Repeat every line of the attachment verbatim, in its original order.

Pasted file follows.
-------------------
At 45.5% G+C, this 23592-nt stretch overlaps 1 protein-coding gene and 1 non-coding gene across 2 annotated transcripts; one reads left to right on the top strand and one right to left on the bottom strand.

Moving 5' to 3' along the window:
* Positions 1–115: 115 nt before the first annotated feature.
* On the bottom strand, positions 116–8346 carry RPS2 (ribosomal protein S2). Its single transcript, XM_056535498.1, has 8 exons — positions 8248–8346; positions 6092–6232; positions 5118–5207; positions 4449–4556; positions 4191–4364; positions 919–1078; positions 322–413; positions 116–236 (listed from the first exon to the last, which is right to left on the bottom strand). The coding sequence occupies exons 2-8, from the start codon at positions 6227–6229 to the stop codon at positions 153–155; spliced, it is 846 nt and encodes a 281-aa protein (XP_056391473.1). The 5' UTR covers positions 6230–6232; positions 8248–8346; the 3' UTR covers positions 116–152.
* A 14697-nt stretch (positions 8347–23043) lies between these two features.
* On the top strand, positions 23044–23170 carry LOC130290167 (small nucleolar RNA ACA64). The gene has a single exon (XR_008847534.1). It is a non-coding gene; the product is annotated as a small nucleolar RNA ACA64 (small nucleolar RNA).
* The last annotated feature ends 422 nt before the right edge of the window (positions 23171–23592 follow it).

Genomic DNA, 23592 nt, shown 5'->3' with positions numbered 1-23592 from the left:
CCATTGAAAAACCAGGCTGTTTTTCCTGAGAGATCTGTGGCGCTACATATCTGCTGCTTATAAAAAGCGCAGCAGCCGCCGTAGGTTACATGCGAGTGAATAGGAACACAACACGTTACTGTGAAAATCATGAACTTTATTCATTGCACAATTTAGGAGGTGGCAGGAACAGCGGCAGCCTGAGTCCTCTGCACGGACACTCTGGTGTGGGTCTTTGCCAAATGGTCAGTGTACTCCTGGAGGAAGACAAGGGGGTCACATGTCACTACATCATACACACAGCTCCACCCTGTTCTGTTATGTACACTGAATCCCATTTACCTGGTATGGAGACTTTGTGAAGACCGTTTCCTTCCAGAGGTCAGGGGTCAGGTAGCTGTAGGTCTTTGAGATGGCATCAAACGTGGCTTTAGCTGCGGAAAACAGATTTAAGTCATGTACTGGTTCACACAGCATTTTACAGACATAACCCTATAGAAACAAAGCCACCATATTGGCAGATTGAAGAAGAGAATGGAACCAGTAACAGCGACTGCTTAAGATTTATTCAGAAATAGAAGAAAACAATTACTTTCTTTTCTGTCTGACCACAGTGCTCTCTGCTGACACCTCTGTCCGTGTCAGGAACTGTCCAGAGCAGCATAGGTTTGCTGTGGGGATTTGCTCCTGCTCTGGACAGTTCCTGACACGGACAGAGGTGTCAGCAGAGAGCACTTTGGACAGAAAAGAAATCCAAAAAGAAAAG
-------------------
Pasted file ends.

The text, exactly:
At 45.5% G+C, this 23592-nt stretch overlaps 1 protein-coding gene and 1 non-coding gene across 2 annotated transcripts; one reads left to right on the top strand and one right to left on the bottom strand.

Moving 5' to 3' along the window:
* Positions 1–115: 115 nt before the first annotated feature.
* On the bottom strand, positions 116–8346 carry RPS2 (ribosomal protein S2). Its single transcript, XM_056535498.1, has 8 exons — positions 8248–8346; positions 6092–6232; positions 5118–5207; positions 4449–4556; positions 4191–4364; positions 919–1078; positions 322–413; positions 116–236 (listed from the first exon to the last, which is right to left on the bottom strand). The coding sequence occupies exons 2-8, from the start codon at positions 6227–6229 to the stop codon at positions 153–155; spliced, it is 846 nt and encodes a 281-aa protein (XP_056391473.1). The 5' UTR covers positions 6230–6232; positions 8248–8346; the 3' UTR covers positions 116–152.
* A 14697-nt stretch (positions 8347–23043) lies between these two features.
* On the top strand, positions 23044–23170 carry LOC130290167 (small nucleolar RNA ACA64). The gene has a single exon (XR_008847534.1). It is a non-coding gene; the product is annotated as a small nucleolar RNA ACA64 (small nucleolar RNA).
* The last annotated feature ends 422 nt before the right edge of the window (positions 23171–23592 follow it).

Genomic DNA, 23592 nt, shown 5'->3' with positions numbered 1-23592 from the left:
CCATTGAAAAACCAGGCTGTTTTTCCTGAGAGATCTGTGGCGCTACATATCTGCTGCTTATAAAAAGCGCAGCAGCCGCCGTAGGTTACATGCGAGTGAATAGGAACACAACACGTTACTGTGAAAATCATGAACTTTATTCATTGCACAATTTAGGAGGTGGCAGGAACAGCGGCAGCCTGAGTCCTCTGCACGGACACTCTGGTGTGGGTCTTTGCCAAATGGTCAGTGTACTCCTGGAGGAAGACAAGGGGGTCACATGTCACTACATCATACACACAGCTCCACCCTGTTCTGTTATGTACACTGAATCCCATTTACCTGGTATGGAGACTTTGTGAAGACCGTTTCCTTCCAGAGGTCAGGGGTCAGGTAGCTGTAGGTCTTTGAGATGGCATCAAACGTGGCTTTAGCTGCGGAAAACAGATTTAAGTCATGTACTGGTTCACACAGCATTTTACAGACATAACCCTATAGAAACAAAGCCACCATATTGGCAGATTGAAGAAGAGAATGGAACCAGTAACAGCGACTGCTTAAGATTTATTCAGAAATAGAAGAAAACAATTACTTTCTTTTCTGTCTGACCACAGTGCTCTCTGCTGACACCTCTGTCCGTGTCAGGAACTGTCCAGAGCAGCATAGGTTTGCTGTGGGGATTTGCTCCTGCTCTGGACAGTTCCTGACACGGACAGAGGTGTCAGCAGAGAGCACTTTGGACAGAAAAGAAATCCAAAAAGAAAAG